2/ Environment

What is the environment of the story?

John knows his daily environment (his study, his house…) but he feels his unknown surroundings to understand it. His senses and perceptions help him to figure out what the space looks like around him: the wind in his hair, the sun on is skin. The sound gives tangible form to his environnement. For example, John explains the fact that the perception of the space around him grows when it’s raining (the sound of a drop on a roof…).

Birmingham, UK, Béatrice Lartigue
The context of the experience reminds Birmingham, its parcs and university, where John Hull worked as an Emeritus Professor of Religious Education.

One of the first important thing was to imagine John’s daily environment, through the listening of his audio testimony. It was interesting to draw each scene of the experience, based on John’s audio descriptions: I had to imagine the space through his own perceptions and words.

Notes on Blindness: Acoustic Space, Béatrice Lartigue
The challenge was to think about the space from a concentric point of view: by keeping it realistic but giving it some relief at the same time.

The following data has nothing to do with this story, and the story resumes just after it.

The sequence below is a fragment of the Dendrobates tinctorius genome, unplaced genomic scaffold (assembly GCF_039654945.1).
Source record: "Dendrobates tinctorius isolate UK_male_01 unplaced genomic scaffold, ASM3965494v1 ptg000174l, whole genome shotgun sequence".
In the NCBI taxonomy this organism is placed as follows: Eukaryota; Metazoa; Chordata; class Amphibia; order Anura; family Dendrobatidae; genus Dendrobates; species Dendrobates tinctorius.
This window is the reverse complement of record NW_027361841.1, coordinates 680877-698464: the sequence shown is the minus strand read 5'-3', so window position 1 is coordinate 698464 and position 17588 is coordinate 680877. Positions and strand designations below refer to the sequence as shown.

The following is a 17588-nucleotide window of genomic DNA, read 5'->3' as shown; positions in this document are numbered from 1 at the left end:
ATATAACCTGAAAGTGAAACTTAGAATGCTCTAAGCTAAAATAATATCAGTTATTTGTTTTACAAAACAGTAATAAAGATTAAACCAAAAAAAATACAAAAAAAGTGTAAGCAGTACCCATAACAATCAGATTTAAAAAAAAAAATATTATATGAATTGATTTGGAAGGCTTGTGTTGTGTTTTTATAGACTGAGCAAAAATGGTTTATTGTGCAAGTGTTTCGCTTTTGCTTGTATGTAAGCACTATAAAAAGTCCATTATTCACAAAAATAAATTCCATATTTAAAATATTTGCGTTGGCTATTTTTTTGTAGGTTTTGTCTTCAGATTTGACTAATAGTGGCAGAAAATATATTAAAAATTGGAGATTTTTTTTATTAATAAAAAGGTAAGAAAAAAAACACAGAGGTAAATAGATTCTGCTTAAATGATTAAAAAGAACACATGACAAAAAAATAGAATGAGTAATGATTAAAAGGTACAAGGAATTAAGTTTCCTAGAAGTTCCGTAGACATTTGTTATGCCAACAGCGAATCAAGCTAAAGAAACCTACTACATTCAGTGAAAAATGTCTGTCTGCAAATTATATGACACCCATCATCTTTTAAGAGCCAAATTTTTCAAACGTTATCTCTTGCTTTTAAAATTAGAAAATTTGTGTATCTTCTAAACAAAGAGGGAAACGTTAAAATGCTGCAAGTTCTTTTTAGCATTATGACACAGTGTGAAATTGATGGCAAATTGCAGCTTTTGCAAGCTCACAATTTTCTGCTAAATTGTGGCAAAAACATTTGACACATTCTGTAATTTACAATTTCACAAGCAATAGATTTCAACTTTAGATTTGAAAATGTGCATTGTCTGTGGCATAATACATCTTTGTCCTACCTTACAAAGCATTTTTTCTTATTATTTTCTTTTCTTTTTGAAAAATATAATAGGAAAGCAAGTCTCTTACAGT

3/ Statement

How to translate a subjective world: ‘a world beyond sight’? How to unfold it through visual and interaction?

The point of view and the environment are voluntary realistic, but the visual translation of John’s world is more abstract. My first concern was to translate the idea of ‘an intermittent & fragmented world’.

References in Art and Game fields, Béatrice Lartigue
I made some research to explore this idea of light, transcendence and ‘acoustic world’.

I finally designed a world with a strong sensation of depth and the nature in motion.

Looking at the sky, Béatrice Lartigue
Ground, Béatrice Lartigue

The world is drawn with particles. The space is revealed by the wind, the rain or the vibrations of sound through space.

Notes on Blindness: Acoustic Space, Béatrice Lartigue

4/ Narration through space

How to encourage the participant to explore the space around him?

The experience uses binaural audio, to develop a realistic and tangible 3D universe.

A sound generated universe, Béatrice Lartigue